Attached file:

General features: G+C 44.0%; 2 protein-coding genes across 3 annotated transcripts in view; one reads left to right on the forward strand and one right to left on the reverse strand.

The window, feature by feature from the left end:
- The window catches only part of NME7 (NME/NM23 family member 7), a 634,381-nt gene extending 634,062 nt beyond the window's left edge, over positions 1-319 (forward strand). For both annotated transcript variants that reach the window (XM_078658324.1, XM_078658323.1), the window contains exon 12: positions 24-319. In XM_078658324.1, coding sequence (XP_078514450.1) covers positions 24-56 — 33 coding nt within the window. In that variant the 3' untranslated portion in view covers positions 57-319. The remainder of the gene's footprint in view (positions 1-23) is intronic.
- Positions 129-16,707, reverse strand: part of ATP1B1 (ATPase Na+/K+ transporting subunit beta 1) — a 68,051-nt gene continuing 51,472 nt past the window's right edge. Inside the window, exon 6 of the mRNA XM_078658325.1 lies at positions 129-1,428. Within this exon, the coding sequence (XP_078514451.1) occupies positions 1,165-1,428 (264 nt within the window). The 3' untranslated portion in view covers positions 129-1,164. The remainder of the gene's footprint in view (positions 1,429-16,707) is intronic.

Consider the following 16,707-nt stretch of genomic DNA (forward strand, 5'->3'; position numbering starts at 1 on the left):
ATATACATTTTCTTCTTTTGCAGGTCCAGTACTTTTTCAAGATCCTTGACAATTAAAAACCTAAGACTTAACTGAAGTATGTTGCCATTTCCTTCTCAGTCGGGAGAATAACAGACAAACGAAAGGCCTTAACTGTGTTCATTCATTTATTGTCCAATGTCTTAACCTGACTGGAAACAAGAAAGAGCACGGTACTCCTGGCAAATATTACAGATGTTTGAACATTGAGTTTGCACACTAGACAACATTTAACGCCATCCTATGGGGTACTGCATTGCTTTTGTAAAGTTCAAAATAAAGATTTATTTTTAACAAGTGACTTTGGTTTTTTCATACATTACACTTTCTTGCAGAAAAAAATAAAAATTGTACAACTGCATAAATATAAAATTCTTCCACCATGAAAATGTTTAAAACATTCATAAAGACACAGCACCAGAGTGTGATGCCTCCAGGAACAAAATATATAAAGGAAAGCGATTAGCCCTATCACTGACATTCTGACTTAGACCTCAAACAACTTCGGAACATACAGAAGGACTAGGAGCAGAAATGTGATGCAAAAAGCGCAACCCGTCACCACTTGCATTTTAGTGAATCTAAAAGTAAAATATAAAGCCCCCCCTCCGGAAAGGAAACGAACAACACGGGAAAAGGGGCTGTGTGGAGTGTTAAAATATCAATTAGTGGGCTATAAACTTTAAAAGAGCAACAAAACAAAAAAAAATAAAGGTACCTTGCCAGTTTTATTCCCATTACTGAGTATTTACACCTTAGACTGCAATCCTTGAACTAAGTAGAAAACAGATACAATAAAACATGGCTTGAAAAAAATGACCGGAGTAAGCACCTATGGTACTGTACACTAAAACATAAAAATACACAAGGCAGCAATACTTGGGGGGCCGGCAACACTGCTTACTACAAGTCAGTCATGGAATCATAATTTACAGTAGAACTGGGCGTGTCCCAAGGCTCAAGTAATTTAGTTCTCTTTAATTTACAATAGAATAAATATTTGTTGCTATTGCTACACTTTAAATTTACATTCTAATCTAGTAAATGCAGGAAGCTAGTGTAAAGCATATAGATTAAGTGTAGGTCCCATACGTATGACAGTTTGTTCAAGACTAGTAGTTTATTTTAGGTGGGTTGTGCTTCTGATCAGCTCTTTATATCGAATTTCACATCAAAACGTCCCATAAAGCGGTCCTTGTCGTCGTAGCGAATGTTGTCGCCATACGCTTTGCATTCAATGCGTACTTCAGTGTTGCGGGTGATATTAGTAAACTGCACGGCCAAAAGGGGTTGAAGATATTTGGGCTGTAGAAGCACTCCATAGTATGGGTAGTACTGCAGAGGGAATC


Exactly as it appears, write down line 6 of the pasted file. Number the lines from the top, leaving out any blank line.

ATATACATTTTCTTCTTTTGCAGGTCCAGTACTTTTTCAAGATCCTTGACAATTAAAAACCTAAGACTTAACTGAAGTATGTTGCCATTTCCTTCTCAGTCGGGAGAATAACAGACAAACGAAAGGCCTTAACTGTGTTCATTCATTTATTGTCCAATGTCTTAACCTGACTGGAAACAAGAAAGAGCACGGTACTCCTGGCAAATATTACAGATGTTTGAACATTGAGTTTGCACACTAGACAACATTTAACGCCATCCTATGGGGTACTGCATTGCTTTTGTAAAGTTCAAAATAAAGATTTATTTTTAACAAGTGACTTTGGTTTTTTCATACATTACACTTTCTTGCAGAAAAAAATAAAAATTGTACAACTGCATAAATATAAAATTCTTCCACCATGAAAATGTTTAAAACATTCATAAAGACACAGCACCAGAGTGTGATGCCTCCAGGAACAAAATATATAAAGGAAAGCGATTAGCCCTATCACTGACATTCTGACTTAGACCTCAAACAACTTCGGAACATACAGAAGGACTAGGAGCAGAAATGTGATGCAAAAAGCGCAACCCGTCACCACTTGCATTTTAGTGAATCTAAAAGTAAAATATAAAGCCCCCCCTCCGGAAAGGAAACGAACAACACGGGAAAAGGGGCTGTGTGGAGTGTTAAAATATCAATTAGTGGGCTATAAACTTTAAAAGAGCAACAAAACAAAAAAAAATAAAGGTACCTTGCCAGTTTTATTCCCATTACTGAGTATTTACACCTTAGACTGCAATCCTTGAACTAAGTAGAAAACAGATACAATAAAACATGGCTTGAAAAAAATGACCGGAGTAAGCACCTATGGTACTGTACACTAAAACATAAAAATACACAAGGCAGCAATACTTGGGGGGCCGGCAACACTGCTTACTACAAGTCAGTCATGGAATCATAATTTACAGTAGAACTGGGCGTGTCCCAAGGCTCAAGTAATTTAGTTCTCTTTAATTTACAATAGAATAAATATTTGTTGCTATTGCTACACTTTAAATTTACATTCTAATCTAGTAAATGCAGGAAGCTAGTGTAAAGCATATAGATTAAGTGTAGGTCCCATACGTATGACAGTTTGTTCAAGACTAGTAGTTTATTTTAGGTGGGTTGTGCTTCTGATCAGCTCTTTATATCGAATTTCACATCAAAACGTCCCATAAAGCGGTCCTTGTCGTCGTAGCGAATGTTGTCGCCATACGCTTTGCATTCAATGCGTACTTCAGTGTTGCGGGTGATATTAGTAAACTGCACGGCCAAAAGGGGTTGAAGATATTTGGGCTGTAGAAGCACTCCATAGTATGGGTAGTACTGCAGAGGGAATC